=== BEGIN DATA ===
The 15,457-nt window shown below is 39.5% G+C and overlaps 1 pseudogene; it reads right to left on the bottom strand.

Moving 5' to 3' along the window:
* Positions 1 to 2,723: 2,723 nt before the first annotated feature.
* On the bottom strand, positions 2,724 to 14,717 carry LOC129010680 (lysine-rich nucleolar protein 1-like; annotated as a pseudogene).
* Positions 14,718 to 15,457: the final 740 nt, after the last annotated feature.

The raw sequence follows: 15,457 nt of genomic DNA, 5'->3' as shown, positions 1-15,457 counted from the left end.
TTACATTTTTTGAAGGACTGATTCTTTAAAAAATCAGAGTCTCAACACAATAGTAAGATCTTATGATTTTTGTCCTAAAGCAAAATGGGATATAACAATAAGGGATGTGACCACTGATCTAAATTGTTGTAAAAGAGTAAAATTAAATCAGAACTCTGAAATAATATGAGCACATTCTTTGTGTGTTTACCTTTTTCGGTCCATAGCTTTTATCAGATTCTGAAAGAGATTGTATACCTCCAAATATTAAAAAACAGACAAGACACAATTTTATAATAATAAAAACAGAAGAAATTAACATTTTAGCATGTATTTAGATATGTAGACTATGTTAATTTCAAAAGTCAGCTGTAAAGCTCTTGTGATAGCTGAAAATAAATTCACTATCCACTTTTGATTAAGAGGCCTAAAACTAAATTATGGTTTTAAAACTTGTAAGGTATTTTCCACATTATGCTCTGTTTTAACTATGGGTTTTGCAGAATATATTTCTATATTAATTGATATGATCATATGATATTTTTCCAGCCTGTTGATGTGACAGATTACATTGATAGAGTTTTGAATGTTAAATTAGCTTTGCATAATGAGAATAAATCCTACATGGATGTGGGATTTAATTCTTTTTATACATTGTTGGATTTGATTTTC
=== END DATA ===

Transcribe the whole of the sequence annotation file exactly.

The 15,457-nt window shown below is 39.5% G+C and overlaps 1 pseudogene; it reads right to left on the bottom strand.

Moving 5' to 3' along the window:
* Positions 1 to 2,723: 2,723 nt before the first annotated feature.
* On the bottom strand, positions 2,724 to 14,717 carry LOC129010680 (lysine-rich nucleolar protein 1-like; annotated as a pseudogene).
* Positions 14,718 to 15,457: the final 740 nt, after the last annotated feature.

The raw sequence follows: 15,457 nt of genomic DNA, 5'->3' as shown, positions 1-15,457 counted from the left end.
TTACATTTTTTGAAGGACTGATTCTTTAAAAAATCAGAGTCTCAACACAATAGTAAGATCTTATGATTTTTGTCCTAAAGCAAAATGGGATATAACAATAAGGGATGTGACCACTGATCTAAATTGTTGTAAAAGAGTAAAATTAAATCAGAACTCTGAAATAATATGAGCACATTCTTTGTGTGTTTACCTTTTTCGGTCCATAGCTTTTATCAGATTCTGAAAGAGATTGTATACCTCCAAATATTAAAAAACAGACAAGACACAATTTTATAATAATAAAAACAGAAGAAATTAACATTTTAGCATGTATTTAGATATGTAGACTATGTTAATTTCAAAAGTCAGCTGTAAAGCTCTTGTGATAGCTGAAAATAAATTCACTATCCACTTTTGATTAAGAGGCCTAAAACTAAATTATGGTTTTAAAACTTGTAAGGTATTTTCCACATTATGCTCTGTTTTAACTATGGGTTTTGCAGAATATATTTCTATATTAATTGATATGATCATATGATATTTTTCCAGCCTGTTGATGTGACAGATTACATTGATAGAGTTTTGAATGTTAAATTAGCTTTGCATAATGAGAATAAATCCTACATGGATGTGGGATTTAATTCTTTTTATACATTGTTGGATTTGATTTTC